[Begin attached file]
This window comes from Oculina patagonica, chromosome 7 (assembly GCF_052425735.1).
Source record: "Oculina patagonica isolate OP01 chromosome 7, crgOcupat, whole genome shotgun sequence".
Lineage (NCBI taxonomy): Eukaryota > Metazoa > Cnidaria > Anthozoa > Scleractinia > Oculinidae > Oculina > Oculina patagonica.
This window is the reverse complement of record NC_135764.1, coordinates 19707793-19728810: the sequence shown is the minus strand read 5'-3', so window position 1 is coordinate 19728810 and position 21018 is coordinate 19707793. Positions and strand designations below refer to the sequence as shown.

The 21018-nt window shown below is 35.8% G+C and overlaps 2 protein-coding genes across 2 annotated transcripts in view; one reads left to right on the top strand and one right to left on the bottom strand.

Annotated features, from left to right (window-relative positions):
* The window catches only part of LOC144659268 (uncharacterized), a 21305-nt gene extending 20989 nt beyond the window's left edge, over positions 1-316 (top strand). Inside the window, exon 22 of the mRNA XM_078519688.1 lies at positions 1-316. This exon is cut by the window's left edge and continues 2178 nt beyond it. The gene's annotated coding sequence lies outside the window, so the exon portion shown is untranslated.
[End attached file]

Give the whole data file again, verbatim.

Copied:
This window comes from Oculina patagonica, chromosome 7 (assembly GCF_052425735.1).
Source record: "Oculina patagonica isolate OP01 chromosome 7, crgOcupat, whole genome shotgun sequence".
Lineage (NCBI taxonomy): Eukaryota > Metazoa > Cnidaria > Anthozoa > Scleractinia > Oculinidae > Oculina > Oculina patagonica.
This window is the reverse complement of record NC_135764.1, coordinates 19707793-19728810: the sequence shown is the minus strand read 5'-3', so window position 1 is coordinate 19728810 and position 21018 is coordinate 19707793. Positions and strand designations below refer to the sequence as shown.

The 21018-nt window shown below is 35.8% G+C and overlaps 2 protein-coding genes across 2 annotated transcripts in view; one reads left to right on the top strand and one right to left on the bottom strand.

Annotated features, from left to right (window-relative positions):
* The window catches only part of LOC144659268 (uncharacterized), a 21305-nt gene extending 20989 nt beyond the window's left edge, over positions 1-316 (top strand). Inside the window, exon 22 of the mRNA XM_078519688.1 lies at positions 1-316. This exon is cut by the window's left edge and continues 2178 nt beyond it. The gene's annotated coding sequence lies outside the window, so the exon portion shown is untranslated.